[2] Fred A. Baughman, Jr., MD, “Treatment of Attention-Deficit Hyperactivity Disorder,” Journal of the American Medical Association, Vol. 269, No. 18, 12 May 1993, p. 2369

[3], citing: Allen Frances, “DSM 5 Will Further Inflate The ADD Bubble,” Psychology Today, 2 Aug. 2011,

[4] Allen Frances, “Most Active Kids Don’t Have ADHD,” Psychology Today, 11 Mar. 2014,; Allen Frances, “Psychiatric Fads and Overdiagnosis,” Psychology Today, 2 June 2010,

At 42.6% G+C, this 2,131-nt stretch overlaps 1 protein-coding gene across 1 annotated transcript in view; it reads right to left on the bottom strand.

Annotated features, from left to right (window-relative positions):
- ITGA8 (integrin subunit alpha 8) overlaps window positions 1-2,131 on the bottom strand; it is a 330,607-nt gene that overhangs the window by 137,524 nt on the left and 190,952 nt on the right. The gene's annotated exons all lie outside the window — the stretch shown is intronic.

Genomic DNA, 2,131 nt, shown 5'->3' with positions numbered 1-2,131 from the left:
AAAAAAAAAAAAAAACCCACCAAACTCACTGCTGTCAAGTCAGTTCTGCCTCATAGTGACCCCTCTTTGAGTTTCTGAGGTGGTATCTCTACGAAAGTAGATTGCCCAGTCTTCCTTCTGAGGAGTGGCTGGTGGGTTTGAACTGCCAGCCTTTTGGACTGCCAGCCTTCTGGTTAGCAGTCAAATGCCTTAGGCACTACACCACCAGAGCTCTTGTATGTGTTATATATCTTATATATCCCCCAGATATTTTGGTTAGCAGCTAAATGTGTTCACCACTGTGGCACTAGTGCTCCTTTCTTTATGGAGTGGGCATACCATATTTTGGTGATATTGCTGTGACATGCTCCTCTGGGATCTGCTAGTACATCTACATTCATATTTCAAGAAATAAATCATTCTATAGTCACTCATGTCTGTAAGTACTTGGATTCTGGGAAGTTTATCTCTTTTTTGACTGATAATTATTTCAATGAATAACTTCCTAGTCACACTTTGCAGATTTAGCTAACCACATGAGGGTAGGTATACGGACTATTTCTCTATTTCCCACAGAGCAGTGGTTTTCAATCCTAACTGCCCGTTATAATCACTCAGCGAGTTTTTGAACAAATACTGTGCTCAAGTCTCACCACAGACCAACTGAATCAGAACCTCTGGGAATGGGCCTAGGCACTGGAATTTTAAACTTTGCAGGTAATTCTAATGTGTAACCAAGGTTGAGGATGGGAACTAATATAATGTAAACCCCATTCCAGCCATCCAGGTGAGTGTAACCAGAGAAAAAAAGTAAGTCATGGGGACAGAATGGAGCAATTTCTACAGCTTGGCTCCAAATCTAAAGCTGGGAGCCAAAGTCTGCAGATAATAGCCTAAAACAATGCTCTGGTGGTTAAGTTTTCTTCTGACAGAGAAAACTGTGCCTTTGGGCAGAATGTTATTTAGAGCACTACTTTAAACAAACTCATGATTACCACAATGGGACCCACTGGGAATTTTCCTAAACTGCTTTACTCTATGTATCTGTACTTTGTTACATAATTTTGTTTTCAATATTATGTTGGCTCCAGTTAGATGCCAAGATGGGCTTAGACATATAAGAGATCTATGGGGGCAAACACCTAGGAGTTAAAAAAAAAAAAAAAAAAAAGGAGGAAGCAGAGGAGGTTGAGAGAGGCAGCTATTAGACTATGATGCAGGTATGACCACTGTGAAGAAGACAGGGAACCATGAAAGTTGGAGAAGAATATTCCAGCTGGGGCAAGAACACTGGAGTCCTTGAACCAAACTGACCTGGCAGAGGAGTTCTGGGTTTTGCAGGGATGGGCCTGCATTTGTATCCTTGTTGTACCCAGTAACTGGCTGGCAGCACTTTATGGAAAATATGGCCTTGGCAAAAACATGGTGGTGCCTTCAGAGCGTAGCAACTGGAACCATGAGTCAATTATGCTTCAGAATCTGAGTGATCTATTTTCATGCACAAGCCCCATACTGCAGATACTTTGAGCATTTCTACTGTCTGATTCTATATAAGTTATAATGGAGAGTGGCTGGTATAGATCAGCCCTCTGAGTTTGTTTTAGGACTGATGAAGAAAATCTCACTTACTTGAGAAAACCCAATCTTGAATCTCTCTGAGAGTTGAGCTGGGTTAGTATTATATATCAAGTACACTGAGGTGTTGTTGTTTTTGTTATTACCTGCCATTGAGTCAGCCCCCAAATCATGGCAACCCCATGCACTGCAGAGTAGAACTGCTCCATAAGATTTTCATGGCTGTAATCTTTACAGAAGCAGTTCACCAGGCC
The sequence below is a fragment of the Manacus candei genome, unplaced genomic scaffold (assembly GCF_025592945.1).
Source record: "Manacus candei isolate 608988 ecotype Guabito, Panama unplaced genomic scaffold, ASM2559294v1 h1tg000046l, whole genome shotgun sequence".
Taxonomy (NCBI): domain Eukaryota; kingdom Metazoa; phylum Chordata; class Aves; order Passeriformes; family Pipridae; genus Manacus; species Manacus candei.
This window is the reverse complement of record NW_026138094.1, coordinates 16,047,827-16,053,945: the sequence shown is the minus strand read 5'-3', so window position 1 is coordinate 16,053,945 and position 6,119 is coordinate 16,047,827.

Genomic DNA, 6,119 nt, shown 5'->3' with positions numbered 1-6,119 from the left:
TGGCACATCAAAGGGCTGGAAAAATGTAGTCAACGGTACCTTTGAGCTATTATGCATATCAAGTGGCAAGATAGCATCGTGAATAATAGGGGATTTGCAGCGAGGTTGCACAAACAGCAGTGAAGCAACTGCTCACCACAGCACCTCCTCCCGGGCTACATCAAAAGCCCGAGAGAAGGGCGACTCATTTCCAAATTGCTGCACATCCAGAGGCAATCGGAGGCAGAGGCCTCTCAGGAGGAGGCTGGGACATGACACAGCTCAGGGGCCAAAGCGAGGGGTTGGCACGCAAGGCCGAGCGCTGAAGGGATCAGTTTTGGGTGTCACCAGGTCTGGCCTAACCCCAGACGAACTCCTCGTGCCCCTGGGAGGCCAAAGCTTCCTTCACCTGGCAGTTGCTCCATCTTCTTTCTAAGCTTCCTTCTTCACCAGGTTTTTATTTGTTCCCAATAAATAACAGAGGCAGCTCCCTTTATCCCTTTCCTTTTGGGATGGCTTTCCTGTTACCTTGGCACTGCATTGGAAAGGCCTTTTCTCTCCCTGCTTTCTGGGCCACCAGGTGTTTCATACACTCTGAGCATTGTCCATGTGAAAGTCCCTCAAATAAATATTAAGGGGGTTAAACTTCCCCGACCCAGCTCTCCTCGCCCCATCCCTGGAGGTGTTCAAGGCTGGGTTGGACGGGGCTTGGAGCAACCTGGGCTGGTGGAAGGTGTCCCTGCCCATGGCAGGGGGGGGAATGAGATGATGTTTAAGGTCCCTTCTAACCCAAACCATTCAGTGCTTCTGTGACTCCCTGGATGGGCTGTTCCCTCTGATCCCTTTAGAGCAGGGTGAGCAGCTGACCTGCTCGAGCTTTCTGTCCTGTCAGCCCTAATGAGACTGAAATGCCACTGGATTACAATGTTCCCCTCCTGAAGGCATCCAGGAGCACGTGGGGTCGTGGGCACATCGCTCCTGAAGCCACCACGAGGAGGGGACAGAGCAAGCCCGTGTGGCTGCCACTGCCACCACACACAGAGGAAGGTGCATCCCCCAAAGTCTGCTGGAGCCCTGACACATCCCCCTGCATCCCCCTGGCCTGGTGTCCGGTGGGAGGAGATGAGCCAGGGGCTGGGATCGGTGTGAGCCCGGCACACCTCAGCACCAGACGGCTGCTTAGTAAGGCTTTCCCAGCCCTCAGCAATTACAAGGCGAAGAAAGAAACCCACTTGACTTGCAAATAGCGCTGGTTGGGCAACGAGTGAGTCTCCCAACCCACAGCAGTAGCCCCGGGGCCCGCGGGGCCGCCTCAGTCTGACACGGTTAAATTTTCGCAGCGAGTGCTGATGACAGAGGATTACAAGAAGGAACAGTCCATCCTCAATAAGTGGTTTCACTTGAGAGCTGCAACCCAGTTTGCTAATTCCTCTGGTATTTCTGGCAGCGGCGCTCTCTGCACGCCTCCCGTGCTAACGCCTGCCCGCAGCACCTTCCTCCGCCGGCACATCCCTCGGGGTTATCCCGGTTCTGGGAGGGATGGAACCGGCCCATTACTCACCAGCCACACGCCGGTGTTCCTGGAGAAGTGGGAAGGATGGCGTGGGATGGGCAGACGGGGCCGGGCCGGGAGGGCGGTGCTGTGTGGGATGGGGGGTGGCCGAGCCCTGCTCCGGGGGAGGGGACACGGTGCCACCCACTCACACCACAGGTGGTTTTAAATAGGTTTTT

[5] Caroline Kern, “Death of 14-year-old Caused by Ritalin,” 14 Apr. 2000,

[6] “Bad News For Ivy Leaguers: ADHD Drugs Hurt Your Memory,” TIME Health, 13 May 2014,

[7] Dr. Howard Glasser, et al., “The Online Nurtured Heart Approach to Parenting: A Randomized Study to Improve ADHD Behaviors in Children Ages 6-8,” Ethical Human Psychology and Psychiatry, Vol. 22, 1 Nov. 2020

[8] “Methylphenidate (A Background Paper),” U.S. Drug Enforcement Administration, Oct. 1995, p. 16


[10] DSM-III-R, (American Psychiatric Association, Washington, D.C., 1987), p. 136